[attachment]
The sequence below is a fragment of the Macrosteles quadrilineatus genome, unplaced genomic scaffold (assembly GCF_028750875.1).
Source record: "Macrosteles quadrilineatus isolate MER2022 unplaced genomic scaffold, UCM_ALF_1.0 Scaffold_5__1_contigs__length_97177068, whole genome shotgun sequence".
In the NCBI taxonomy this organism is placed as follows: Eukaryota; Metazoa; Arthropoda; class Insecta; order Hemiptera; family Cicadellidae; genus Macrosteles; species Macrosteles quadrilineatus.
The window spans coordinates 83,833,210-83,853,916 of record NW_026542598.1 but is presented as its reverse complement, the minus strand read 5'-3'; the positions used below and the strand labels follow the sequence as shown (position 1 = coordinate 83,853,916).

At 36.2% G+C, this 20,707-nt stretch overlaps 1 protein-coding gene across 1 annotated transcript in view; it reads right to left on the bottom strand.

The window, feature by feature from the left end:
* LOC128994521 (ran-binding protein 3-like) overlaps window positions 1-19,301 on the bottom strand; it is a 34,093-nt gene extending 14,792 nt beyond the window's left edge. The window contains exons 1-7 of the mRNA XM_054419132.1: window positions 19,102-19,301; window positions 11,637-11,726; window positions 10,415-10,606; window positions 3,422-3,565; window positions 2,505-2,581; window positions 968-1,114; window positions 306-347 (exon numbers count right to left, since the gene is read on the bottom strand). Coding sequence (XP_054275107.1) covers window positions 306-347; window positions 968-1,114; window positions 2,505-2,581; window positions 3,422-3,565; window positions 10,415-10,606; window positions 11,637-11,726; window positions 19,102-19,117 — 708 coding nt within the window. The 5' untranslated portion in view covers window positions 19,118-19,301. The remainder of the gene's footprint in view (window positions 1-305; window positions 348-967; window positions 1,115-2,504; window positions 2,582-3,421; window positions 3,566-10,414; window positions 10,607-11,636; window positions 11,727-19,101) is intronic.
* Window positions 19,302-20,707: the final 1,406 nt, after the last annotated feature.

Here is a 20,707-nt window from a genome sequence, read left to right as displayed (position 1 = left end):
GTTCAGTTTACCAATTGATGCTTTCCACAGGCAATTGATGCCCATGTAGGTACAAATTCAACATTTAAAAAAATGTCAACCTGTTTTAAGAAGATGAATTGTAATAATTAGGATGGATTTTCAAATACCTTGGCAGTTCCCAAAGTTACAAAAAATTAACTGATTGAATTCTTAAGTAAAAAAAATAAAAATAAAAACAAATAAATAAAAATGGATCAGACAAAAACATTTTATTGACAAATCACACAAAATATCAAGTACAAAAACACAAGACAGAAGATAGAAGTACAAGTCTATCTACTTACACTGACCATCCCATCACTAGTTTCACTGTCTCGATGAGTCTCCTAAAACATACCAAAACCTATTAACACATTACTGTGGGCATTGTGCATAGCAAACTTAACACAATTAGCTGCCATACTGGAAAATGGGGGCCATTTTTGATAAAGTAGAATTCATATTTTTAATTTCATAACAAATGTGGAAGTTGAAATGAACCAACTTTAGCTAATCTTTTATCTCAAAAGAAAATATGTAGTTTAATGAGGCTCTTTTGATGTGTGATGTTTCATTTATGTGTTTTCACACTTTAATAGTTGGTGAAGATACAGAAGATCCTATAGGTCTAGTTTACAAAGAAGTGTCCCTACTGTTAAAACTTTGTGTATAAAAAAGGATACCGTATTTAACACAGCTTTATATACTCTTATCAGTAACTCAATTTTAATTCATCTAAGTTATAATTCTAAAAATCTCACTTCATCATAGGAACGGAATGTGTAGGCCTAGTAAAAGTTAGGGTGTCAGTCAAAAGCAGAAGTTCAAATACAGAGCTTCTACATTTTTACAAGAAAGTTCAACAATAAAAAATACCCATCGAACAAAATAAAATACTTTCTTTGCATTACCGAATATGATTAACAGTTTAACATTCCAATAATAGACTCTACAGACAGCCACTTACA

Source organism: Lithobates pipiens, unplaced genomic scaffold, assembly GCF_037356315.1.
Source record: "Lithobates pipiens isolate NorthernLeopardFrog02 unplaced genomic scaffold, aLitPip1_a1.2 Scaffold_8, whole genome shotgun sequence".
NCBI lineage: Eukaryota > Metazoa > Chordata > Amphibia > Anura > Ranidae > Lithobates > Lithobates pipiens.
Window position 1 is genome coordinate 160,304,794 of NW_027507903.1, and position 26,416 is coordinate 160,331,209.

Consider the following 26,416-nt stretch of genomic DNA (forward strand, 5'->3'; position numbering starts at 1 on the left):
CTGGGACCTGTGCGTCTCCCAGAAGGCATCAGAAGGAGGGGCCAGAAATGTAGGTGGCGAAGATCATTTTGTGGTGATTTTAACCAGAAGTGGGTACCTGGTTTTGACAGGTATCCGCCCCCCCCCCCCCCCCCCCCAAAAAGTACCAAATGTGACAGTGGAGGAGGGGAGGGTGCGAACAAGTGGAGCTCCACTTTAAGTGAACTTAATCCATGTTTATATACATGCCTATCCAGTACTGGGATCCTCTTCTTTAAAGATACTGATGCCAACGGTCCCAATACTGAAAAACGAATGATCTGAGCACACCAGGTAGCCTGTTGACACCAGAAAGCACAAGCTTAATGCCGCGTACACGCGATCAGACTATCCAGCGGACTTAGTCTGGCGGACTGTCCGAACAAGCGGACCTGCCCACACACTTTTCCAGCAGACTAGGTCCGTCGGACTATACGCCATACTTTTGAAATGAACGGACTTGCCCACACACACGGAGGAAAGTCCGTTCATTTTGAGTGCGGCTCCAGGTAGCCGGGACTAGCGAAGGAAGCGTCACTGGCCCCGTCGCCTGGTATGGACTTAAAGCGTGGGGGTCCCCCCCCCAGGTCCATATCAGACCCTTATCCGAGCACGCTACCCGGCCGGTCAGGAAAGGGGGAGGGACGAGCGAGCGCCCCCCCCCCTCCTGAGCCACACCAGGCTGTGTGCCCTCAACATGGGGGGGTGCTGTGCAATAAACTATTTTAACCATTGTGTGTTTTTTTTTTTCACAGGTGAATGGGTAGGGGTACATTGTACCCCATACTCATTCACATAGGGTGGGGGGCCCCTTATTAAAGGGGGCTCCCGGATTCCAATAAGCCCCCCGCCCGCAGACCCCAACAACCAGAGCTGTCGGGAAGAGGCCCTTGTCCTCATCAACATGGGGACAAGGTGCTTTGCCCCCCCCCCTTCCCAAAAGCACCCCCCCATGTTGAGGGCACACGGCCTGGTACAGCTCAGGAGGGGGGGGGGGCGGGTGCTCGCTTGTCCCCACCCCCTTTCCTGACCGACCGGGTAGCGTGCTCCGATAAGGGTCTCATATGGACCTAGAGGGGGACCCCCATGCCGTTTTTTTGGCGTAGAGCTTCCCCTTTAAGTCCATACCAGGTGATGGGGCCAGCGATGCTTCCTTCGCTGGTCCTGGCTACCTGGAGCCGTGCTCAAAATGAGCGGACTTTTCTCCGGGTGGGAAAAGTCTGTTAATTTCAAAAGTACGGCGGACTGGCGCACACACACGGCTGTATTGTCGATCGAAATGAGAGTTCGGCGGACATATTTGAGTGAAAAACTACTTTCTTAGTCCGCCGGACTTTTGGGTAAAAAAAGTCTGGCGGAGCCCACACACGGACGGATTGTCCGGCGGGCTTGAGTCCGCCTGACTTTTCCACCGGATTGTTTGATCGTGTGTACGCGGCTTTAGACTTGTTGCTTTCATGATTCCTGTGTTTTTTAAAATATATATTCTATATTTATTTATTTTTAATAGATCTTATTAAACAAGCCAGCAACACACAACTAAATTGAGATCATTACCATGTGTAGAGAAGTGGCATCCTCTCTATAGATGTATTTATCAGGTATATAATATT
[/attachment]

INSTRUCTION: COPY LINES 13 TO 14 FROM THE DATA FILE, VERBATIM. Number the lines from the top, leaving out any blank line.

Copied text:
NCBI lineage: Eukaryota > Metazoa > Chordata > Amphibia > Anura > Ranidae > Lithobates > Lithobates pipiens.
Window position 1 is genome coordinate 160,304,794 of NW_027507903.1, and position 26,416 is coordinate 160,331,209.